How Does A Bill Become A Law?

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How does a bill become a law? There are quite a number of steps in order for a bill to become a law. A bill is a legislative proposal that must be passed by House, Senate, and the President in order to become a law. Once an idea for a bill is written and well developed, any member of Congress can make an official introduction. There are two types of bills; public that deals with matters of the general public, and private which is specific to an individual or an organization. These often relate to naturalization issues and immigration. Afterwards, the committee takes action, debates the bill, and votes. Based on their actions the bill will be referred to Senate and sent to the President. After all these are done, the bill will either become…show more content…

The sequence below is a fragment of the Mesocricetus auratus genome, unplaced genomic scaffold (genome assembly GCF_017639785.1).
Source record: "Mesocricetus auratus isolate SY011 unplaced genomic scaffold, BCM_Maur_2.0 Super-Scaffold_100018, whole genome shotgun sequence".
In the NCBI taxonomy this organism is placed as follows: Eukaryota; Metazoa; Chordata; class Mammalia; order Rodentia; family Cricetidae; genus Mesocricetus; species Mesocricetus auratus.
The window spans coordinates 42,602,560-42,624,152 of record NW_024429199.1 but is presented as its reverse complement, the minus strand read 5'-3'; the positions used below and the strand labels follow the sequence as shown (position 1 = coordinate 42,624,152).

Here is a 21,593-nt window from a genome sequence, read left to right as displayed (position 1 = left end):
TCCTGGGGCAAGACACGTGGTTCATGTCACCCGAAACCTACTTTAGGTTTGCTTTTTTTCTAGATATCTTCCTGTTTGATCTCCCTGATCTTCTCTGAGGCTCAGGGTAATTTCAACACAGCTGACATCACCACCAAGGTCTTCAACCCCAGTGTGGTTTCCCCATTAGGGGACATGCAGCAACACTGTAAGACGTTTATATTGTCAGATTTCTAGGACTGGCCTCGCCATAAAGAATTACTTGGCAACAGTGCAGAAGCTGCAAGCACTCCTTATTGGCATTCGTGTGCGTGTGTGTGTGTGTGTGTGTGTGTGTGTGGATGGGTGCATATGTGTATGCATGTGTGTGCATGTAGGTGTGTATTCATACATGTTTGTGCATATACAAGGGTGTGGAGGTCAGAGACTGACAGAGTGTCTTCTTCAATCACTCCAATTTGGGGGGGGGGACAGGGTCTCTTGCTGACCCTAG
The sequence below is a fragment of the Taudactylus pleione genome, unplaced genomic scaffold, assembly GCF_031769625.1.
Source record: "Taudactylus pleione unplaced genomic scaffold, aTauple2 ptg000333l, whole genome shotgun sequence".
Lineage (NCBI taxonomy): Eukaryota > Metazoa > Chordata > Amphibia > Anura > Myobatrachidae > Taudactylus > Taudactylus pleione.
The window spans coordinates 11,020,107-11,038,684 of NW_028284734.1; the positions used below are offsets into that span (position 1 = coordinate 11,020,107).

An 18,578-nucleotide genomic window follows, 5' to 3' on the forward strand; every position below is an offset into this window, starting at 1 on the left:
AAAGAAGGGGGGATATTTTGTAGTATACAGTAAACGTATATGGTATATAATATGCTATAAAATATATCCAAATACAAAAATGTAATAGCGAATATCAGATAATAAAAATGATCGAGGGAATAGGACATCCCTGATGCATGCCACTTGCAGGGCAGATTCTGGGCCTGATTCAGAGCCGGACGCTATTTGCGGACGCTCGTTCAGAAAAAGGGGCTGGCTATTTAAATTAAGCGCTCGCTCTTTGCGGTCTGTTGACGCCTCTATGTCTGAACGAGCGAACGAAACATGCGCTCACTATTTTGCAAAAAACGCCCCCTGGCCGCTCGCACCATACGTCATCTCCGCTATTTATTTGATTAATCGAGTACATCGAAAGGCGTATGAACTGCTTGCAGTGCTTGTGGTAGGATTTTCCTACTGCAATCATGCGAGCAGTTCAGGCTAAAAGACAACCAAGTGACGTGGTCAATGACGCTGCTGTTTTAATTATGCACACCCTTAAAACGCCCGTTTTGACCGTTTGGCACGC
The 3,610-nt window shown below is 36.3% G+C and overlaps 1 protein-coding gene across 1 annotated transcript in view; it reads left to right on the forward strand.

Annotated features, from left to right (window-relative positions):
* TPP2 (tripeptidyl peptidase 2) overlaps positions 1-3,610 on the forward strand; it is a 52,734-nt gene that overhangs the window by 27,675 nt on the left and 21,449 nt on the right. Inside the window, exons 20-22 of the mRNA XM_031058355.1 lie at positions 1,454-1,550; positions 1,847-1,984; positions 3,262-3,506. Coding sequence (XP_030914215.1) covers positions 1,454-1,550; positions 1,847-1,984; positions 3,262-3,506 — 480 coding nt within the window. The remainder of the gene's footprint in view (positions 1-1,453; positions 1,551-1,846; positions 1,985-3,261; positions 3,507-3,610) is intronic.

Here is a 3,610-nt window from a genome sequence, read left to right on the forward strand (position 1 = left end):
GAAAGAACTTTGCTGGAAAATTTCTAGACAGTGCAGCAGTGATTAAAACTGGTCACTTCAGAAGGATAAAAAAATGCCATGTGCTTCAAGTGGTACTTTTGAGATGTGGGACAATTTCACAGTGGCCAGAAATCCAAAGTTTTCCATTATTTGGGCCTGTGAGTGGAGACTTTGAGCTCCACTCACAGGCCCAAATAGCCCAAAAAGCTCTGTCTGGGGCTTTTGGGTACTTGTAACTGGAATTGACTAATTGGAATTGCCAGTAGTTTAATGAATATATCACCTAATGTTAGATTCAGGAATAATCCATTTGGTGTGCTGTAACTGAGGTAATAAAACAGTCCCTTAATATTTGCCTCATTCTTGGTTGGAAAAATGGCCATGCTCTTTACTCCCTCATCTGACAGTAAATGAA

The bill is referred to a committee where they will have a hearing, most bills theoretically “die” from either being declined by the subcommittee or the full committee. Very rarely, a bill can be revived by a discharge petition, a petition signed by all two hundred and eighteen members of House that forces a bill onto the floor to be considered. The congressional committee goes over any issues, makes necessary markups, and reports are made to the full committee. The bill can later be declined entirely or the full committee will accept the actions of the subcommittee. In the event a bill is strongly favored by the committee the Congress leaders have a floor debate. “Major bills must first go to the Rules Committee, which decides where bills will appear on the legislation calendar and the terms under which bills will be debated by the House” (Greenberg, 351). Specific rules include; the nature of the amendments, how much time can be spent debating, and a number if necessary. The committee has the power to have a “closed ruling” which allows for a yes or no vote. In a floor debate, the Senate determines the final form of the bill also, “The threat of a hold or a filibuster means that the minority in Senate plays an important role in determining the final step of legislation” (Greenberg, 352). After this step, the members of the chamber either vote once the bill has been reported or after the amendments have been added. Once
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